Single Mom Slice of Life:
The Road To Raising A High School Graduate
I DID IT! FOR THE SECOND TIME IN MY LIFE – I GRADUATED HIGH SCHOOL! Ok… my kid did. But I helped! A lot! Let’s not kid ourselves – it’s been a battle. An uphill, lecture-filled, hair-pulling, insanity-endangering four years, and Nick got upset every once in a while too.
I won’t lie – graduation day was bittersweet. More bitter than sweet because, please remember, he’s 18. Have you met an 18 year old boy/man? Here is a little of what was going on:
There was the fact that he had decided to leave for his 8-week summer vacation with his dad – literally from the graduation site. Yep. Sure did. This of course meant that he would be out of the state when his only brother also graduated 8th grade a mere two days later.
Then there was the fact that he had lost his wallet that morning – something he needed to be allowed into the venue to prove he was eligible for graduation. Hell hath no fury like a panicking 18 year old. We spent two days scrubbing the house and only twenty minutes to tear it all up. Where was the wallet? Oh – in the pants he had worn the night before. Sigh.
And who could forget the all important conversation where Nick admitted that yes, his brother and I helped him while he had been hurt, that I had all but gone to school with him (oh wait – yes I did), that we had been the tight-knit group of 3 for over ten years, but his dad is his family, and that was who he wanted to celebrate with.
So – ok – good. At least I hadn’t sacrificed and suffered through the last 18 years for nothing.
I was over it all: the drama, the stress, the nail-biting stress of waiting until the day before to find out if the graduation was a go or not (because, yes, it was that close). Through what has arguably been the most stressful week of my parenting career, I felt like I was falling apart, like I had literally run out of emotional, mental, and physical strength. I ended up on a therapist’s couch.
My kid had driven me to seek professional help. Then again, didn’t we all know it was going to happen at some point? I won’t lie – it was comforting to her say, “Believe me, it’s not you. I once packed up my 19 year old daughter and told her ‘best of luck’, and I remind you, I do this for a living!”
Another friend explained, “You’re a single mom. It doesn’t make it right, but as the son of a single mom, trust me, there is no one lower on the totem pole than you. But, in a few years, there will be no one he wants to apologize to more than you.”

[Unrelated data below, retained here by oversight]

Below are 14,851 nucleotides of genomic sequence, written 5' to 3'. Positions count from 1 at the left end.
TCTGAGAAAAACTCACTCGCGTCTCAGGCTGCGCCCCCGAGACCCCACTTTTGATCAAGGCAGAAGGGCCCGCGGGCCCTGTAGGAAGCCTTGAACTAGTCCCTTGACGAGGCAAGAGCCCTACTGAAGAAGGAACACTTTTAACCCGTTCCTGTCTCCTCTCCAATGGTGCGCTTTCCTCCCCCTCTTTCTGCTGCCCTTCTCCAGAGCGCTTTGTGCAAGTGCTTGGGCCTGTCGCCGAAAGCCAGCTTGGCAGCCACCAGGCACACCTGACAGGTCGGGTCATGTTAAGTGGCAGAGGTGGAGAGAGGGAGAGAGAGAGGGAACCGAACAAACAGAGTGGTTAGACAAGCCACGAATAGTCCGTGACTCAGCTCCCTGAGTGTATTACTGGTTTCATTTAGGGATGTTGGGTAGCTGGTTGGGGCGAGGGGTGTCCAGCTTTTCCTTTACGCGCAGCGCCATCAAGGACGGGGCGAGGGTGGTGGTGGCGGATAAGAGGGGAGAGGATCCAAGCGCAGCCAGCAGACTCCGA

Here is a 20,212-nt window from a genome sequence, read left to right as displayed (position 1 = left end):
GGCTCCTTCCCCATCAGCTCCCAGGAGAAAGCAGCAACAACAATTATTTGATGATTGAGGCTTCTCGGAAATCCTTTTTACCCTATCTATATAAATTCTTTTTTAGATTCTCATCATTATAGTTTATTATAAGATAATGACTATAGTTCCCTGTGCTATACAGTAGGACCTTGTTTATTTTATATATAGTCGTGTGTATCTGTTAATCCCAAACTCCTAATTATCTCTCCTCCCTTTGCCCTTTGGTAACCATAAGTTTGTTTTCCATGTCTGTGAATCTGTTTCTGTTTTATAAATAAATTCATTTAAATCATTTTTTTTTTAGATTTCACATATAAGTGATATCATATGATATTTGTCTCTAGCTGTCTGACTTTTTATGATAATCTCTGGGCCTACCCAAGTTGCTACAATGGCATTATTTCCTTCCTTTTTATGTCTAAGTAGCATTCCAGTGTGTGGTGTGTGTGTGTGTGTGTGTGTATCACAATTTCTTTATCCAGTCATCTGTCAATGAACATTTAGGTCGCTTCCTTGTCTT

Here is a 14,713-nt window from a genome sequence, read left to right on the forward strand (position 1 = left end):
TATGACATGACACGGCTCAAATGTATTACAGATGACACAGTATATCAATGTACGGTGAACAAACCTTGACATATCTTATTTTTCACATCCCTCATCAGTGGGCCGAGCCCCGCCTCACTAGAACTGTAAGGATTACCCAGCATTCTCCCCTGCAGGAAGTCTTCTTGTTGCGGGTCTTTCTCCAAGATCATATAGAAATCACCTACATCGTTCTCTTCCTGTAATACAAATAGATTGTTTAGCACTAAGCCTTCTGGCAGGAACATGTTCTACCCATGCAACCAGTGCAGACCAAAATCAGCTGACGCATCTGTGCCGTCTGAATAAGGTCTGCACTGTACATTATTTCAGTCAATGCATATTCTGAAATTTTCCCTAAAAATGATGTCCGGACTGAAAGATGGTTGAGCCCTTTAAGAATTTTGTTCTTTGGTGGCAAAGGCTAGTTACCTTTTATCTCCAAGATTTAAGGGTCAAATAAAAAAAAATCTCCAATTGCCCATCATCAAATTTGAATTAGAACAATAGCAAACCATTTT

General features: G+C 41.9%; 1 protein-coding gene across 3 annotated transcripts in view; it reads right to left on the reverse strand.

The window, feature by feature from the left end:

Another parent, the mom of an autistic child had the most sobering point of view. “Yes, Nick’s a butt right now. But, he’s walking across the stage. I would pay money to see my son do what your son is about to do, and I’ll never have that chance.”
A few hours later, as I stood, clapping as his name was called, I cried. Part of it was hurt. I still kind of felt like I had been robbed of a day I had pushed him hard for. I felt like I had failed my second son because his brother clearly didn’t place a value on family togetherness and support.
I felt like… a survivor. Wait. What?
This really was my day. I have sacrificed, pushed. I have attended high school twice in my life. I have taught, shown, proven, researched, lectured and fought the last four years to get him to this point. He could do with the rest of the day what he wanted to. But after the last thirteen years, standing in a sea of thousands of people, watching hundreds of kids waiting to get their diplomas – that single man/boy was my paycheck.
My job as his parent will never end, but my role as his day-to-day warden had ended. His name was called by a Vice Principal. He walked across the stage. He took his diploma. He shook the Principal’s hand. And in that moment, no matter what his attitude had been, I was glad that I didn’t give up. Because if I had, I would have missed it all.
So – that was my almost not so special special day. What about you? Was it a battle to get to that day? Has it been a battle getting there? How will you choose to view it? Do you think it’s okay to make it (at least a little) all about you?